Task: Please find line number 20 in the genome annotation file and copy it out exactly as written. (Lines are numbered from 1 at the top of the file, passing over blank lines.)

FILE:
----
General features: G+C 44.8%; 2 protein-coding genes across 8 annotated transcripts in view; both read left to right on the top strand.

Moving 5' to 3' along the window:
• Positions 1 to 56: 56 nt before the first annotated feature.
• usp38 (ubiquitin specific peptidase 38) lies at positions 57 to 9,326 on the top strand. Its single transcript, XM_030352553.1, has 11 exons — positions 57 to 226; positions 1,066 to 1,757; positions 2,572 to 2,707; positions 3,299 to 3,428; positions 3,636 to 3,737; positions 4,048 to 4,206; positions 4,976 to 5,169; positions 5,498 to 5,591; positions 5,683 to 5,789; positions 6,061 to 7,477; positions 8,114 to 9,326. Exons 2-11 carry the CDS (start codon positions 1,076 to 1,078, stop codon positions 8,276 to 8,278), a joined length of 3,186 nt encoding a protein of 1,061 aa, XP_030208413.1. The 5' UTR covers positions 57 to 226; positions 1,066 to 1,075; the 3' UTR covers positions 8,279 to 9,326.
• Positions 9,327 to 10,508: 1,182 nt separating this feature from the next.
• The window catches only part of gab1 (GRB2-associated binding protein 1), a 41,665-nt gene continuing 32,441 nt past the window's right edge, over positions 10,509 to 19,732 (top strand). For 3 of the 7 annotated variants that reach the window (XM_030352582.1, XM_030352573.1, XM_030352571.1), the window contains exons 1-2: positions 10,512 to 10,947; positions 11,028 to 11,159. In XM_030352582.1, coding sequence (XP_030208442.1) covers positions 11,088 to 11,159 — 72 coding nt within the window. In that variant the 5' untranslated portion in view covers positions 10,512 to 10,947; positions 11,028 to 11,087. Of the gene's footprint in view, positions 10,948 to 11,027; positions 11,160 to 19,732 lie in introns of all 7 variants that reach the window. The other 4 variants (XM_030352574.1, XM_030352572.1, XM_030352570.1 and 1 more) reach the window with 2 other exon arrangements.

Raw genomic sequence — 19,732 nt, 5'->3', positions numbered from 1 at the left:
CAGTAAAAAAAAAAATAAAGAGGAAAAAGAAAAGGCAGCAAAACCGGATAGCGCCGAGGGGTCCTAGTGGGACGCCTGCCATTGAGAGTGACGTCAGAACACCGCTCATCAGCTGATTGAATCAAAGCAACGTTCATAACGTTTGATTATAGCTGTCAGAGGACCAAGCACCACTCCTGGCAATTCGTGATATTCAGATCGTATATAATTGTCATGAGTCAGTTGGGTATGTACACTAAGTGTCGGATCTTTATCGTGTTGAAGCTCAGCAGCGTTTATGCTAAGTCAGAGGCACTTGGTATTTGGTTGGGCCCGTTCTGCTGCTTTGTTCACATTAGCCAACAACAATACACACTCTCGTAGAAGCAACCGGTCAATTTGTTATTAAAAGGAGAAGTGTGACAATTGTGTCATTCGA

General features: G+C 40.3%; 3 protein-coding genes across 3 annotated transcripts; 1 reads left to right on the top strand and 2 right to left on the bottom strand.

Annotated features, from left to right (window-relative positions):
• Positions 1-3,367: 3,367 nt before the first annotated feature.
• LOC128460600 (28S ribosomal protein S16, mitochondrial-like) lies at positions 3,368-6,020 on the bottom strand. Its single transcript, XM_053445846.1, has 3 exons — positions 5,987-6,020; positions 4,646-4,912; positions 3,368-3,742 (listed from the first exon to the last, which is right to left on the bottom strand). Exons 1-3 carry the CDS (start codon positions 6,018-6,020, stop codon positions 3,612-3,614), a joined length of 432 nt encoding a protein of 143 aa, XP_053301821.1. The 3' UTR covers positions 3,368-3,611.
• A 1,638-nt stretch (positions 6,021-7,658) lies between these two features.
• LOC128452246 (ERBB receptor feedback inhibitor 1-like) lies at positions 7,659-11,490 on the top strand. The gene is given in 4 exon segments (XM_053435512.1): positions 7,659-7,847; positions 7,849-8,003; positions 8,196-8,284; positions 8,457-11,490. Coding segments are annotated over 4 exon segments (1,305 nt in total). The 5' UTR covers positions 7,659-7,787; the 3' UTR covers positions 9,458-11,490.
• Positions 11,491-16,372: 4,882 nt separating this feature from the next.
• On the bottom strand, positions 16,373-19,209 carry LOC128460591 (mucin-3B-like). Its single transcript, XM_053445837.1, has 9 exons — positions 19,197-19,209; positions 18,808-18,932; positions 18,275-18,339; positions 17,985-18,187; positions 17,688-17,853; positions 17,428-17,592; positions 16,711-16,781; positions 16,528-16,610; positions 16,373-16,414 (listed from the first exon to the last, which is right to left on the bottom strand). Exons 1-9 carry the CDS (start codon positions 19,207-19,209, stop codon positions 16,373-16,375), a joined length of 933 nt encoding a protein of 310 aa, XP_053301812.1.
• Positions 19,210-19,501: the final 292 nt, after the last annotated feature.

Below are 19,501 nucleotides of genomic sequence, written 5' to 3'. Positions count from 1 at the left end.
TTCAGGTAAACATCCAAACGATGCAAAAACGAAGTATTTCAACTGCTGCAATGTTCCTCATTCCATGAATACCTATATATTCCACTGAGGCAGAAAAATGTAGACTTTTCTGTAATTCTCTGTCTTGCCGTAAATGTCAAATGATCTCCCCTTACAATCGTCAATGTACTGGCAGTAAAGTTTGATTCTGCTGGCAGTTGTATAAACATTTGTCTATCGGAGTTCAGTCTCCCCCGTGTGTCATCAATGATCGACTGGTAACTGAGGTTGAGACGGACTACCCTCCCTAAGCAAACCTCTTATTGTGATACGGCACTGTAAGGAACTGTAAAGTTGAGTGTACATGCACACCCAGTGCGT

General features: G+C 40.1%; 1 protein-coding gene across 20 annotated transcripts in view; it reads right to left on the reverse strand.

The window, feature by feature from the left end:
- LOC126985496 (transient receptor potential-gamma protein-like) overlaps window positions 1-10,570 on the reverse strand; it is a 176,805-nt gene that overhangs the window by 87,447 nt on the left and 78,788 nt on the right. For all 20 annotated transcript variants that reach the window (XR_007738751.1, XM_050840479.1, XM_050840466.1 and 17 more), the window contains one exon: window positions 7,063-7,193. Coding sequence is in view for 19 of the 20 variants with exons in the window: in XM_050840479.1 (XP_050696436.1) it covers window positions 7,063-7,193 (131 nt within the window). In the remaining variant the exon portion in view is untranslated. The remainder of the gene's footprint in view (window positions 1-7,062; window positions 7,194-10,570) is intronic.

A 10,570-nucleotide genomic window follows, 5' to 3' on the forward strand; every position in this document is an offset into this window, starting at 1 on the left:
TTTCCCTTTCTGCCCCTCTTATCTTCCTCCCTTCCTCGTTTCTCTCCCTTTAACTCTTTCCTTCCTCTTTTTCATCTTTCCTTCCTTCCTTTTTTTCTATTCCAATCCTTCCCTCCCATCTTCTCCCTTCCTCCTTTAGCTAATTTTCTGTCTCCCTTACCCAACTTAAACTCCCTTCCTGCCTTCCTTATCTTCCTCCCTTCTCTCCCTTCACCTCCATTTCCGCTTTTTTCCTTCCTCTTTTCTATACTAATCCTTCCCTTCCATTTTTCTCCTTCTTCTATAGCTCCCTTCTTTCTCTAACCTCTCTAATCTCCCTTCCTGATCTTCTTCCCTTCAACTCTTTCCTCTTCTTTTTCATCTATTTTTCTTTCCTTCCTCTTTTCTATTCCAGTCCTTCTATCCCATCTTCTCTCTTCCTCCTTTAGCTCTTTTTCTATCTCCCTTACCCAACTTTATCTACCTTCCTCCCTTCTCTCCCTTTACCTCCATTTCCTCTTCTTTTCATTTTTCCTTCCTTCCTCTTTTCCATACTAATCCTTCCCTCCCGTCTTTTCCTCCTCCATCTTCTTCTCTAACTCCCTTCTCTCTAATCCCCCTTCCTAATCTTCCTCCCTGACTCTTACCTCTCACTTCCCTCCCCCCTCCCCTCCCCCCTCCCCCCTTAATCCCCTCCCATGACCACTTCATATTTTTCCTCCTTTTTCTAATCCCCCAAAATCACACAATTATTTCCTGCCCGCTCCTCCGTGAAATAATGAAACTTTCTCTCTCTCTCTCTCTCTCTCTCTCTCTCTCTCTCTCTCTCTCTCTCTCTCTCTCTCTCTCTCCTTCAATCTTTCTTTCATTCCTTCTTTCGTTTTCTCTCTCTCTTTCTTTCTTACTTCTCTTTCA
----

General features: G+C 40.1%; 1 protein-coding gene across 20 annotated transcripts in view; it reads right to left on the reverse strand.